ISS: How the International Space Station assists during disasters

The ISS plays an important role in helping emergency responders
The ISS is a global research facility primary focused on Earth observation
Credits: NASA

The International Space Station (ISS) partner agencies released a common statement on 17 July 2013 underlining the benefits of the space station during disasters caused by natural hazards on Earth. The ISS partner agencies US National Aeronautics and Space Administration, Canadian Space Agency, European Space Agency, Russian Federal Space Agency and Japan Aerospace Exploration Agency stated "The ISS Partners are committed to continuing to share this unique asset in space and the benefits it brings to life on Earth."

The International Space Station (ISS) is a global research facility primary focused on Earth Observation. "A unique complement of automated and crew-operated Earth observation assets are on board the ISS" the statement informs, "in addition, the orbit of the ISS provides a distinct perspective over Earth targets that augments polar-orbiting remote sensing spacecraft". Consequently, it is easy to imagine the numerous benefits that the ISS can contribute to emergency response in regions suffering from natural hazards, such as wildfires, floods, earthquakes, tsunamis, volcanic eruptions and large storm systems.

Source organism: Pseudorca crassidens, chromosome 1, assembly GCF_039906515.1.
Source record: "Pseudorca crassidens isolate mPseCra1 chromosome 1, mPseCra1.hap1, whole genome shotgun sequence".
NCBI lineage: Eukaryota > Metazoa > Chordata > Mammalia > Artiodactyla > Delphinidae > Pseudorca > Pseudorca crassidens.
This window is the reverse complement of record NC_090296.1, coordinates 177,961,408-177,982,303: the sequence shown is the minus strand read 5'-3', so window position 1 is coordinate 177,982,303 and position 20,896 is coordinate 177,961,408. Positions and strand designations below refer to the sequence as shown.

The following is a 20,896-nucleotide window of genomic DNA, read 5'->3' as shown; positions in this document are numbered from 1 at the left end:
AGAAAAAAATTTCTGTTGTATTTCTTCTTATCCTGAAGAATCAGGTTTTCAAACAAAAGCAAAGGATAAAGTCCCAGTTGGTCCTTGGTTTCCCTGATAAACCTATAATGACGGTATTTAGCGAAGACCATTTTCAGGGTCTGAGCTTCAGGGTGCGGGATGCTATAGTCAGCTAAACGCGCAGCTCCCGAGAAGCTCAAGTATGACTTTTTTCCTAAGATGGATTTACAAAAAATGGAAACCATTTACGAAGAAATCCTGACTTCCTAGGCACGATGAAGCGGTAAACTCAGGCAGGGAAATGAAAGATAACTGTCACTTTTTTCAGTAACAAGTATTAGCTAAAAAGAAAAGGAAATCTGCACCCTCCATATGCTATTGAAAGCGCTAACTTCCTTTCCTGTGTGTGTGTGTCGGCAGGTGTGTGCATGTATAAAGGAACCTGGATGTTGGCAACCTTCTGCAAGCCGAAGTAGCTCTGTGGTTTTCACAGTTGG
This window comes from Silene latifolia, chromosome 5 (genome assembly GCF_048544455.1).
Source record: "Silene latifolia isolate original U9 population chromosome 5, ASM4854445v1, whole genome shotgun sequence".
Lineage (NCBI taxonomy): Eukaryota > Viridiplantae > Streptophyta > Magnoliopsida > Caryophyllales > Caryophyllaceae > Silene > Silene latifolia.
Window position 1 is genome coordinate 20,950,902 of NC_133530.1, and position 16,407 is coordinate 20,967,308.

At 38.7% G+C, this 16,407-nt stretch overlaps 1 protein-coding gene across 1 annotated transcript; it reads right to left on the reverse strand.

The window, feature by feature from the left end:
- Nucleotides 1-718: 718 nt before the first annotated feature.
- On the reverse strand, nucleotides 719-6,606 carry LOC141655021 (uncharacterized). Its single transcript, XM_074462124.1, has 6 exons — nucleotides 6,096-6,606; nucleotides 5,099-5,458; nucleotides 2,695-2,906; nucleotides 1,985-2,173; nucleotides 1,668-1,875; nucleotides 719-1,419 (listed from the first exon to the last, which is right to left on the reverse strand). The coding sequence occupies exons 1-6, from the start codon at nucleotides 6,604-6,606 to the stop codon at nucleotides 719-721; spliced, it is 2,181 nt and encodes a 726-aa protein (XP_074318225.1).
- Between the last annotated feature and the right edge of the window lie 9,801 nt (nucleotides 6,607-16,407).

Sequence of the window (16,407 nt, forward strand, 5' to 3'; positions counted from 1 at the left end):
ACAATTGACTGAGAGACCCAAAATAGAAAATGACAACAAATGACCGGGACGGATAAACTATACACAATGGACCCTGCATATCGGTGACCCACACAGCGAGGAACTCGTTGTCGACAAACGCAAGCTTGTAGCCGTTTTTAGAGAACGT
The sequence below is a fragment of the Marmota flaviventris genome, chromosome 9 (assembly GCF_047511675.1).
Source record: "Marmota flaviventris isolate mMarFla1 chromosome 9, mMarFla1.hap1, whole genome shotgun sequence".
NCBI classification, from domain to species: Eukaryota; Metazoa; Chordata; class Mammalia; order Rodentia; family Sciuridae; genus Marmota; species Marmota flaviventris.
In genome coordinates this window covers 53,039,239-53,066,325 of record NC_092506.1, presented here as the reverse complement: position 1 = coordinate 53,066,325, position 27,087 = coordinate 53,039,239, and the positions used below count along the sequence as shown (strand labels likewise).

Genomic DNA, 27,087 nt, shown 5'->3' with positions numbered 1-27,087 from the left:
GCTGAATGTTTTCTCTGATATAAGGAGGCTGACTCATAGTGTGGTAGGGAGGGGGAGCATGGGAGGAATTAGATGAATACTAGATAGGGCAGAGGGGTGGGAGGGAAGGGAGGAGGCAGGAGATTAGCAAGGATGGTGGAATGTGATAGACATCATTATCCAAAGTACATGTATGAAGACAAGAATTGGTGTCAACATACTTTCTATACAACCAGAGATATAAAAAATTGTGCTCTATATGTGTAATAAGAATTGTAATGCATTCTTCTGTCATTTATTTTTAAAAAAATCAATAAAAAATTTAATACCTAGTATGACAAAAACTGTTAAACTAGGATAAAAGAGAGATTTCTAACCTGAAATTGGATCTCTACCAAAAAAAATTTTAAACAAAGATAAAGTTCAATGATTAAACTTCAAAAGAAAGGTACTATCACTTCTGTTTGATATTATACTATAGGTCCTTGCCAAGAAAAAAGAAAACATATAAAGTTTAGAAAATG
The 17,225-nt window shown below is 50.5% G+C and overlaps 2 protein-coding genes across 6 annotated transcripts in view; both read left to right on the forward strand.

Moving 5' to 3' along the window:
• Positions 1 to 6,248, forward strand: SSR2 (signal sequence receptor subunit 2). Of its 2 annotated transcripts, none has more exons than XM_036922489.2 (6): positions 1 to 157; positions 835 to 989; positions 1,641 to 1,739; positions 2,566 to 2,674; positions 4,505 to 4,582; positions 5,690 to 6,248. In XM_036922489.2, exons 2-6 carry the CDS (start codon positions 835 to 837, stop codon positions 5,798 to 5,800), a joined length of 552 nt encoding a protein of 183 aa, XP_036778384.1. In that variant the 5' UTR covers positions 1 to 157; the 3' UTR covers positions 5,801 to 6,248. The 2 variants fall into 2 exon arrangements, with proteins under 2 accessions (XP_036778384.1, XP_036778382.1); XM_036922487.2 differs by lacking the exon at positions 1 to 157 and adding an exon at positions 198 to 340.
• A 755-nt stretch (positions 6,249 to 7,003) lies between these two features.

For this reason, the data compiled by the ISS constitutes an invaluable complement to the information provided by Earth Observations satellites through the International Charter "Space and Major Disasters", of which several of the ISS Partners are members. "Flying 250 miles above the planet and circling it every 90 minutes, the orbiting outpost provides a unique vantage point from which images of Earth can play an important role in helping emergency responders know what areas are most in need during natural disasters". In the last months, the ISS has certainly contributed to Disaster response by providing image data of areas flooded in southern Russia; imagery of areas affected by hurricane Sandy in Haiti and the Atlantic coast of the United States; or multispectral imagery of flooded regions in Nigeria and Pakistan collected by the ISS Agricultural Camera (ISSAC).